Music is a very popular hobby. When getting better acquainted with a new friend, a common question is often “so, what sort of music do you like?”. This can spark hours and hours of discussions about favourite genres and bands. It’s also a great way to relax, listening to your favourite bands after a hard day of work or feeling the excitement of going to a music festival. However, music is not just a hobby. It has been used for many years as a tool to improve the performance of humans in many different areas.
Music to Improve Productivity
Ever since the industrial revolution, business people and academics began experimenting with ways to increase the productivity of the people on production lines. These experiments included many different variables, many of which will seem strange in the 21st century. For example, one experiment examined the affect of varying light levels on people’s productivity levels. Unsurprisingly, the results of this experiment showed no correlation, but others found that music could have a positive effect.
Very quickly factories began playing music for their workers, using songs that had a faster tempo since these proved most effective in boosting the output of workers. This was so successful that the British Broadcasting Corporation (BBC) began broadcasting a radio show called “Music While You Work” during workdays, providing the soundtrack to a whole nation of factory workers for several decades.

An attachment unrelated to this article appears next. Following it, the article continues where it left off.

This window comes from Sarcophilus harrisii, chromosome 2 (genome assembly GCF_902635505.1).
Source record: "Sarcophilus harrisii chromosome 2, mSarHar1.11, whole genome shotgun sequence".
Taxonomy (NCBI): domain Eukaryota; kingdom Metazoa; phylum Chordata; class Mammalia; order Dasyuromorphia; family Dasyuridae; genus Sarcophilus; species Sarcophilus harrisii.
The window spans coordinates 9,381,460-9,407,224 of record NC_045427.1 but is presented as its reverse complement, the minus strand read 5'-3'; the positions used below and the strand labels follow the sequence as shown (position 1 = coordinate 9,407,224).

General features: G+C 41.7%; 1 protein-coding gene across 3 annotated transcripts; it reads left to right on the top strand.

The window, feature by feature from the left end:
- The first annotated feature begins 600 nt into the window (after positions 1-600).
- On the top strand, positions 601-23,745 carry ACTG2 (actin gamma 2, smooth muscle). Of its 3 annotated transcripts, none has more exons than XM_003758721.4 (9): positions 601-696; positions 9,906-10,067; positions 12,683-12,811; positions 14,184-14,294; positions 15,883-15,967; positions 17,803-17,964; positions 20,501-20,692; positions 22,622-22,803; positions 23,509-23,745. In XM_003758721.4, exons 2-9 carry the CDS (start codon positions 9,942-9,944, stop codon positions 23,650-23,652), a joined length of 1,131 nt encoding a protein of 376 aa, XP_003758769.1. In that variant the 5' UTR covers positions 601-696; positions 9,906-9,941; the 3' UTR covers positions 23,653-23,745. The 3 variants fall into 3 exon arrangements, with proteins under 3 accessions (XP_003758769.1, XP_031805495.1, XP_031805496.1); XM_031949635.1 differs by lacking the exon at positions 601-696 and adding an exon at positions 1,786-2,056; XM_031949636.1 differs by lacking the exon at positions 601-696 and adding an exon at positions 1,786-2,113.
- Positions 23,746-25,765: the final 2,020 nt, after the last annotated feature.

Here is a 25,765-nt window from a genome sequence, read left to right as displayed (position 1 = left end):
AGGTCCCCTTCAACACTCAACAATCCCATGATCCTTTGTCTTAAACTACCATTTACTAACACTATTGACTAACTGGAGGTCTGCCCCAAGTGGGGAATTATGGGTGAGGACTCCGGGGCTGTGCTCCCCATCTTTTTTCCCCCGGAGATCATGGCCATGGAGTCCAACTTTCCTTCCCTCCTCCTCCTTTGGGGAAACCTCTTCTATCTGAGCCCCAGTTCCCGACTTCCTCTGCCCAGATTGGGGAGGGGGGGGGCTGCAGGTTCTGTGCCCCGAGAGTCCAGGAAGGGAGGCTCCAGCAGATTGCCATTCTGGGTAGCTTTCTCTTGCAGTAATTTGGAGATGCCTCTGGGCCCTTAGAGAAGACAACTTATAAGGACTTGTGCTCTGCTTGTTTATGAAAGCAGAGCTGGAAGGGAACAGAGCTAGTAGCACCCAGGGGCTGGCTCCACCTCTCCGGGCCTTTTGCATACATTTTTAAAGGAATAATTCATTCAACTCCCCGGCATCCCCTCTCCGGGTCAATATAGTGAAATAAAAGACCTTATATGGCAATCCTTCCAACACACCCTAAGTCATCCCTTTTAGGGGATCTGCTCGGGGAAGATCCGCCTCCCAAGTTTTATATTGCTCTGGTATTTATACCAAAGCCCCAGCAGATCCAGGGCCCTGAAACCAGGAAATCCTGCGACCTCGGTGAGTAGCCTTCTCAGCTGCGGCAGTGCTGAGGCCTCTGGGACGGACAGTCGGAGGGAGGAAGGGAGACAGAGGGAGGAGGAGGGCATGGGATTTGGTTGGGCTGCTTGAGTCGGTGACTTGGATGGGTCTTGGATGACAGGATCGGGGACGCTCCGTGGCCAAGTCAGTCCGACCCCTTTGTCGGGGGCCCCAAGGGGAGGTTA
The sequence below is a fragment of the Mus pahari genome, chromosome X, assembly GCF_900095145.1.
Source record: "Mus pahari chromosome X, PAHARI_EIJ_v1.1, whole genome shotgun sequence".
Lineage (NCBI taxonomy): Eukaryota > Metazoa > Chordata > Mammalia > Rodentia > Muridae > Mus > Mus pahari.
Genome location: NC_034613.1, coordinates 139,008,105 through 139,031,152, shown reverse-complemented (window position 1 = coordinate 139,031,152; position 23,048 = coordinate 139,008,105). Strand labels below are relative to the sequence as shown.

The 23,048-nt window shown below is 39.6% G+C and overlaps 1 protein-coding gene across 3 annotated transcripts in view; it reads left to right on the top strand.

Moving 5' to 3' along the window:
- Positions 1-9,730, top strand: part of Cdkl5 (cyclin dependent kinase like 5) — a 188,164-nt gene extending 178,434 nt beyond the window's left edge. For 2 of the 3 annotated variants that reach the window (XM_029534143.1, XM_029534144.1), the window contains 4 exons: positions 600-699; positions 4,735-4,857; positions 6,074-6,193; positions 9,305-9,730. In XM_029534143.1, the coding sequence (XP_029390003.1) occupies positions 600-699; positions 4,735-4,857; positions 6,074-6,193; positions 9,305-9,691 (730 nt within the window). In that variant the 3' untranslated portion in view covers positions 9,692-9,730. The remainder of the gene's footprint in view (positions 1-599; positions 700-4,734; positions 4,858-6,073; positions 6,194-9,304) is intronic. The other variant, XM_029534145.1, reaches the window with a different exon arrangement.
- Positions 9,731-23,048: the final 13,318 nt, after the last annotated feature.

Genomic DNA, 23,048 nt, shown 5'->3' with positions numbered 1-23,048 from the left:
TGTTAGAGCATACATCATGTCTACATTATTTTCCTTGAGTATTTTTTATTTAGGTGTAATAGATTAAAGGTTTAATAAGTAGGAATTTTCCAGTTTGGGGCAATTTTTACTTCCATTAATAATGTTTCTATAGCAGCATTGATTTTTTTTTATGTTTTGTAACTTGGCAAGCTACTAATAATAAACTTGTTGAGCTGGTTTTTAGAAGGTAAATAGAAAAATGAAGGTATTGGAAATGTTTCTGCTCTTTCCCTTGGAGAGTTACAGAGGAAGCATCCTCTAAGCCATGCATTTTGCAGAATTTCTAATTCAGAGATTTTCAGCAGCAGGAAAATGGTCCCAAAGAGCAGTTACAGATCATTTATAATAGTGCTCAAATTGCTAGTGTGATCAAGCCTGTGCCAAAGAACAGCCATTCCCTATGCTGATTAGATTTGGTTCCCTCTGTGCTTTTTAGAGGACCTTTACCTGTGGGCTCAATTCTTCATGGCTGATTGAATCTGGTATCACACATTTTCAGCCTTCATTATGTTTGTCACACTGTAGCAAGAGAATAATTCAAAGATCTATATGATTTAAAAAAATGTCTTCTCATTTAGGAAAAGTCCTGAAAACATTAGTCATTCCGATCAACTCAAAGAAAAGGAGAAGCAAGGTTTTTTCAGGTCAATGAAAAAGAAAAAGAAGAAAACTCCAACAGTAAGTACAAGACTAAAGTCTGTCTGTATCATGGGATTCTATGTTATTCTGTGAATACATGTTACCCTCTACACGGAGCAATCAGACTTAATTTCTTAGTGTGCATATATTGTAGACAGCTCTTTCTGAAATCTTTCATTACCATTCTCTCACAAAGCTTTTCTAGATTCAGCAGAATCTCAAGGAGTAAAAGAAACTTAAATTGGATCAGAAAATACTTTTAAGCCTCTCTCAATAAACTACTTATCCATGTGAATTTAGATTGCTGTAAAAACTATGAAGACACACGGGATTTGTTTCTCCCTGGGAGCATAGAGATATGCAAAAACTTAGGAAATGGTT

Music to Improve Concentration
Whilst songs with a higher BPM tend to have the best effect on improving productivity, it is much more down to personal preference when it comes to helping concentration. Some prefer a high tempo, whilst others prefer the soothing sounds of classical music and jazz. Music is commonly used to improve concentration in sports like poker, where it is one of the most important elements of success. Whilst it is more visible in real world poker tournaments, the principals apply equally to those playing online or on mobile poker apps.
Music as a Medical Tool
Music was being used for medicinal benefits at least as early as the Ancient Greeks. This can be particularly seen in the fact that Apollo was the God of both music and healing. Although medicine has developed significantly in the 21st century, researchers have begun to look again at using music to provide healing benefits to patients. It has been found to assist in reducing heart rate, decreasing blood pressure and also helping to lower the levels of stress in a patient. Scientists are not currently able to definitively prove why this is possible, but some theories include music’s ability to alter the body’s nervous system or the promotion the development of new nerve cell connections.
Music in Education
Music has been used as a tool for education for as long as humans have been making music, with songs used to tell stories and pass messages down through generations. In more recent times, music has been used to aid memory recall in both adults and children, with prominent examples including TV shows like Sesame Street where songs were used to teach children about simple subjects, numbers and letters. Learning languages can also often be helped by fully immersing yourself in the culture of the language and a significant part of this is listening to music. It can help to teach new vocabulary and also to reinforce the already learned words through the use of catchy tunes and repetition.
Music is a lot more than just a hobby. It is a powerful tool that can deliver measurable boosts in productivity and concentration levels. It is so successful at this, that workers in the United Kingdom were provided a national radio programme specifically to boost their productivity for several decades. It can also be used for medicine and education, supplementing other tools and techniques.